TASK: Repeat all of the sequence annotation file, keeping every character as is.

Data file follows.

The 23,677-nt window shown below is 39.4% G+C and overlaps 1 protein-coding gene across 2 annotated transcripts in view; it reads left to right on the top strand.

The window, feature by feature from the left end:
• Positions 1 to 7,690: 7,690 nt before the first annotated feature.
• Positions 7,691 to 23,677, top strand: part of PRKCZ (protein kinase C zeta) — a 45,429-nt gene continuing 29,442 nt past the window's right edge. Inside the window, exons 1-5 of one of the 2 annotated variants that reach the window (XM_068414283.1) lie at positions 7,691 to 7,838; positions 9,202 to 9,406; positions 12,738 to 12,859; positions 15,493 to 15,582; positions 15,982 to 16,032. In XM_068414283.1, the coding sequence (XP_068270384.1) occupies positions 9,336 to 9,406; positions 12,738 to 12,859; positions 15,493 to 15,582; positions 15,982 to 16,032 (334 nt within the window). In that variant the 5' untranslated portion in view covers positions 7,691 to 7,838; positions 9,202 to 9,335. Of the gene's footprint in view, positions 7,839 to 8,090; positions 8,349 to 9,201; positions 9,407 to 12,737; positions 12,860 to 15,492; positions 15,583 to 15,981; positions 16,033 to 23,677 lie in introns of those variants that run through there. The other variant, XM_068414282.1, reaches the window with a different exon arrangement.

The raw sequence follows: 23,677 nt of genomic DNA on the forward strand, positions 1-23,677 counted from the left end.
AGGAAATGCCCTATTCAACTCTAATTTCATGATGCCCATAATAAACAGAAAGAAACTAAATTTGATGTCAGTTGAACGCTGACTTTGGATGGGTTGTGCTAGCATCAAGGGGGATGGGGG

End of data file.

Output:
The 23,677-nt window shown below is 39.4% G+C and overlaps 1 protein-coding gene across 2 annotated transcripts in view; it reads left to right on the top strand.

The window, feature by feature from the left end:
• Positions 1 to 7,690: 7,690 nt before the first annotated feature.
• Positions 7,691 to 23,677, top strand: part of PRKCZ (protein kinase C zeta) — a 45,429-nt gene continuing 29,442 nt past the window's right edge. Inside the window, exons 1-5 of one of the 2 annotated variants that reach the window (XM_068414283.1) lie at positions 7,691 to 7,838; positions 9,202 to 9,406; positions 12,738 to 12,859; positions 15,493 to 15,582; positions 15,982 to 16,032. In XM_068414283.1, the coding sequence (XP_068270384.1) occupies positions 9,336 to 9,406; positions 12,738 to 12,859; positions 15,493 to 15,582; positions 15,982 to 16,032 (334 nt within the window). In that variant the 5' untranslated portion in view covers positions 7,691 to 7,838; positions 9,202 to 9,335. Of the gene's footprint in view, positions 7,839 to 8,090; positions 8,349 to 9,201; positions 9,407 to 12,737; positions 12,860 to 15,492; positions 15,583 to 15,981; positions 16,033 to 23,677 lie in introns of those variants that run through there. The other variant, XM_068414282.1, reaches the window with a different exon arrangement.

The raw sequence follows: 23,677 nt of genomic DNA on the forward strand, positions 1-23,677 counted from the left end.
AGGAAATGCCCTATTCAACTCTAATTTCATGATGCCCATAATAAACAGAAAGAAACTAAATTTGATGTCAGTTGAACGCTGACTTTGGATGGGTTGTGCTAGCATCAAGGGGGATGGGGG